The new school year has kicked off and for some it was a rough start.
Our WhatsApp line has been buzzing and our email is overloaded with messages from parents asking how to deal with challenges like late school admissions, readmission/registration fees, withelf report cards and the crippling expense of uniforms and stationary.
Unfortunately, despite government efforts, there are still many children who have not been placed in schools, and especially in grades 1 and 8, all over South Africa.
The online admission system for Gauteng parents was re-opened this week, to allow parents to find schools for those kids who have not yet been placed.
Read more here: Gauteng Education Department re-opening for late admissions
Despite the frustration expressed by parents, the MEC of Education in Gauteng, Panyaza Lesufi says there is no disarray regarding the online admission system.
Lesufi says Gauteng schools are in high demand and reassured parents that all children in Gauteng will be placed in schools.
The Western Cape Department of Education (WCED) have outlined steps on their website for parents to follow if their children have not been placed in a school yet.
If a child hasn't yet been placed, parents must:
1. Contact the schools where you applied at to make sure they know that you still need a place.
2. Ask the school to re-consider and ask that the learner be placed on the waiting list.
3. Contact other schools in your area as places could become available.
4. Contact the district office to make sure that the learner is on the list of unplaced learners.
The department also released steps detailing how they would respond to the matter from their end to assist learners with placements.
The WCED has committed to:
1. Work from the list of unplaced learners on the system to see who still needs a place.
2. Identify which schools still have available places and advise parents of these options.
3. Identify where additional classes can be opened in 2020.
4. Will contact you once places are identified and they will advise you on the options that become available.
Stealing our children's education
A fire broke out at Khutlo-Tharo Secondary, a school in Gauteng,hours before the new school day started. Simon Nwamba, a journalist that was on the scene, told News24 that only the administration block was affected.
Due to a shortage of water supply community members struggled to keep the fire under control before three fire engines arrived two hours later.
A number of school robberies were reported in the first weeks of 2020 too.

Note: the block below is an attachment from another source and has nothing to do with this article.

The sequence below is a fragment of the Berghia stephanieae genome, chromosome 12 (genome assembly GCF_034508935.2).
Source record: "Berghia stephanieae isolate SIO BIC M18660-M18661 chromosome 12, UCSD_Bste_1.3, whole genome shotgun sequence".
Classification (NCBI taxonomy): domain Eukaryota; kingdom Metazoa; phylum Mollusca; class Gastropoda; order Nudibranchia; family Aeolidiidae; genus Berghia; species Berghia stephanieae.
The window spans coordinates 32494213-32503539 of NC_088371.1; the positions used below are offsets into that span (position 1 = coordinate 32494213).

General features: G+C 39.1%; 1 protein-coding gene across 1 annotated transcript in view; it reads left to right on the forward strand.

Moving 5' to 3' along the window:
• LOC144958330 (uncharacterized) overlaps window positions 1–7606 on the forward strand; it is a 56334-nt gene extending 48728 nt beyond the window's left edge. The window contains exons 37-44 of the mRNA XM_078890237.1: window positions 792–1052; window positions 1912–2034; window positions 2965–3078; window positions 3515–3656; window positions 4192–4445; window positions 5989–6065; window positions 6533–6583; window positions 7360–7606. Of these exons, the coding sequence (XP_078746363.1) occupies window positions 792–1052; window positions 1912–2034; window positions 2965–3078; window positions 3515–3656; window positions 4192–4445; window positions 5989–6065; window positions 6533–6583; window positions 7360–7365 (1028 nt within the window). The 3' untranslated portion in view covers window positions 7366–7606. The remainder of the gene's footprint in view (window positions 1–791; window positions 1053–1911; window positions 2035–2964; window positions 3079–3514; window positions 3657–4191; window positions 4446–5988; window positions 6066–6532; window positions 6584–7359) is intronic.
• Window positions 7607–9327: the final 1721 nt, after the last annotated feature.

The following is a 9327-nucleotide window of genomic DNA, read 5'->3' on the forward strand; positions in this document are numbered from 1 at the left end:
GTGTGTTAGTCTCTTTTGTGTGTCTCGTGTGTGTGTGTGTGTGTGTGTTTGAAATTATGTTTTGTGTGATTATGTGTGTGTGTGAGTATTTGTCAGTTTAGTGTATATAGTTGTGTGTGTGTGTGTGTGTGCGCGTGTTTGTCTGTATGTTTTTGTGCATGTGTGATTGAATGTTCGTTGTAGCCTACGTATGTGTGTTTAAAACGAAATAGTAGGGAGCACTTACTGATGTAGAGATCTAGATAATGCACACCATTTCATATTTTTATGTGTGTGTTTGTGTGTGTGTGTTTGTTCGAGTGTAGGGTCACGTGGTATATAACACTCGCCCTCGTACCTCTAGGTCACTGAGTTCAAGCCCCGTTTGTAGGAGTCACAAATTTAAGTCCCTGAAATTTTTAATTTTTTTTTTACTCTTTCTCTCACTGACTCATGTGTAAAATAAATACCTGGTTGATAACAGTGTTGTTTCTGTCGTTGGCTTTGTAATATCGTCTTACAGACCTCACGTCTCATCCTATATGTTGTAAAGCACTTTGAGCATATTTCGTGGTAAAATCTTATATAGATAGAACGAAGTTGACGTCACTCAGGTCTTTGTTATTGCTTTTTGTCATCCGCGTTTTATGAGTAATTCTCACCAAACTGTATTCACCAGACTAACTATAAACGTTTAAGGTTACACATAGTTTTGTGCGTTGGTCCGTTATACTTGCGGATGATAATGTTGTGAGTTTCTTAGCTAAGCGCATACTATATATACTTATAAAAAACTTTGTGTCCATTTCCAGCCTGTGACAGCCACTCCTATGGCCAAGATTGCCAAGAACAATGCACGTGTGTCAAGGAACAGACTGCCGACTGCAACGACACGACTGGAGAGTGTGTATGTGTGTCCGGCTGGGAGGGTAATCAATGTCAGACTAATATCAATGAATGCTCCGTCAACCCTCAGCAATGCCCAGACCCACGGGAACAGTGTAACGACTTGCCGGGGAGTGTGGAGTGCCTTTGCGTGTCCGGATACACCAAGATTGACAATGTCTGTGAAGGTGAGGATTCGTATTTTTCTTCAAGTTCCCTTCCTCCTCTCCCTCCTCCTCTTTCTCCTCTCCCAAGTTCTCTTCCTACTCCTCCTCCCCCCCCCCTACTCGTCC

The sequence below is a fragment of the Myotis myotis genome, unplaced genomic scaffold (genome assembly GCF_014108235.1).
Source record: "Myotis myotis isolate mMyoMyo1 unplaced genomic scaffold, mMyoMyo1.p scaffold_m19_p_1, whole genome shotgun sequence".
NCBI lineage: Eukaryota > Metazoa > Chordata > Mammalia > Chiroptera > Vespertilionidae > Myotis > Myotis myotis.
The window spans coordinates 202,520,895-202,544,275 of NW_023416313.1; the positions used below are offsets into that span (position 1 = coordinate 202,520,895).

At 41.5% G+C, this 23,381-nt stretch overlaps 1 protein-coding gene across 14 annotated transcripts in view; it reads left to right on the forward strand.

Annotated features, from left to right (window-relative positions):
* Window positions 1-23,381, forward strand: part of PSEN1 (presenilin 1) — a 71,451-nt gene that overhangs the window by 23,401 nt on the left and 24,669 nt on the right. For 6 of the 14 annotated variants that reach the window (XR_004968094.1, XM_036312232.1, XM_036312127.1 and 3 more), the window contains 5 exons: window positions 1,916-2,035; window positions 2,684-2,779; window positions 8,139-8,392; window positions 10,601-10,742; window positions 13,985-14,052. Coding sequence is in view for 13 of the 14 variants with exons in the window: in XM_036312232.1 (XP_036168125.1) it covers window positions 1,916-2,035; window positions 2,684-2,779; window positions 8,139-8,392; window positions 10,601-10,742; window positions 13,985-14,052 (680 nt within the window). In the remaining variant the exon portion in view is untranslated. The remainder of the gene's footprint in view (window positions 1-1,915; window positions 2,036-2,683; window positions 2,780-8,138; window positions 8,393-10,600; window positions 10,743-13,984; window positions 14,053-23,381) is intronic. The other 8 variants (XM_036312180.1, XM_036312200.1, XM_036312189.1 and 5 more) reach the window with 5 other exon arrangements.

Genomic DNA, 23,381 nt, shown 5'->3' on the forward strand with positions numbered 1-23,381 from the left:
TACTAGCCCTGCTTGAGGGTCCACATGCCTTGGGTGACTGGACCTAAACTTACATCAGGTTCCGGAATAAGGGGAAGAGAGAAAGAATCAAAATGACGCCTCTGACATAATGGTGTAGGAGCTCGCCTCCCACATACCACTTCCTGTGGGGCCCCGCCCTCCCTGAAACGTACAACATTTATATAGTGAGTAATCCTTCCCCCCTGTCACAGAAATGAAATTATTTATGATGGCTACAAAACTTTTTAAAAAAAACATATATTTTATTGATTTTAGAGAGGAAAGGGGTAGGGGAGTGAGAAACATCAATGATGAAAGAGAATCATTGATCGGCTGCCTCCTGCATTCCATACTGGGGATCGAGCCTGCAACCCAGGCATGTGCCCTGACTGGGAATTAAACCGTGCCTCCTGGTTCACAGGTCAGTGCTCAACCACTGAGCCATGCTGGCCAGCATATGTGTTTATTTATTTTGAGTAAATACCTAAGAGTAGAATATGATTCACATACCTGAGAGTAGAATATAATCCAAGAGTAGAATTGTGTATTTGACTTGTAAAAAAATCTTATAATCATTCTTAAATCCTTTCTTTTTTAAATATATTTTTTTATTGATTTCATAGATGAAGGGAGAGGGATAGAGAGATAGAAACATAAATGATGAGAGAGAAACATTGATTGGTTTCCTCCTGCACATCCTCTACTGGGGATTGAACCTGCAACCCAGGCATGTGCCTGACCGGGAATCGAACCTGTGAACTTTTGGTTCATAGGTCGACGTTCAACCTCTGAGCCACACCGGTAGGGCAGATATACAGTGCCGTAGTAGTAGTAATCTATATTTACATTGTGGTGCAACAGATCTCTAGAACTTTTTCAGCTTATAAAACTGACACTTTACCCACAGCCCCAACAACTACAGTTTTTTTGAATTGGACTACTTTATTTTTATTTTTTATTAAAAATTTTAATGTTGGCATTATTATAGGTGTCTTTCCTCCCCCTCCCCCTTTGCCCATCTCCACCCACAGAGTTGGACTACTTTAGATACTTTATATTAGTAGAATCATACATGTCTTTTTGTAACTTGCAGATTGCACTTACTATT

Panyaza Lesufi shared he was "appalled and galled by burglaries, break-ins and vandalism at some of our provincial schools" adding that "The thieves did not just steal information communication technology equipment, they tried to steal our children's education, frustrating our strategy of infrastructure, innovation and education."
He remains committed to reducing school crime and "ensuring that children don't suffer because of the reckless, damaging acts of a few vandals and thieves," he said.
Withheld report cards
Parent24 has previously reported schools are not allowed to withhold report cards.
Read more here: Withholding school reports, for any reason, is against the law
Sue Larkan of Tabansi, who advocates for students and parents, stressed that there is no reason a school should withhold reports, assessments or matric certificates.
The regulations state:
a) Section 25 (12) of the National Protocol on Assessment 2011, a school may not withhold a report card for any reason.
b) 2006 - An amendment to the South African Schools Act makes it illegal for pupils to be marginalised.
c) The Act prohibits schools from denying pupils textbooks, keeping them out of school and withholding their reports.
It is the duty of the school to provide parents with their child's report card at the end of an academic year, and should they fail to do so it is within the rights of the parents to explore a legal route.
Parents have also shared that schools continue to demand they pay re-registration fees for their kids to return to school. The amounts vary, but we've been told of figures from R 1 500 and as high as R 3 000.
The Education Laws Amendment Act, 2005 (Act 24 of 2005) added subsection (5) to Section 39 of SASA, says:
"(5) No public school may charge any registration, administration or other fees except school fees as defined in Section 1
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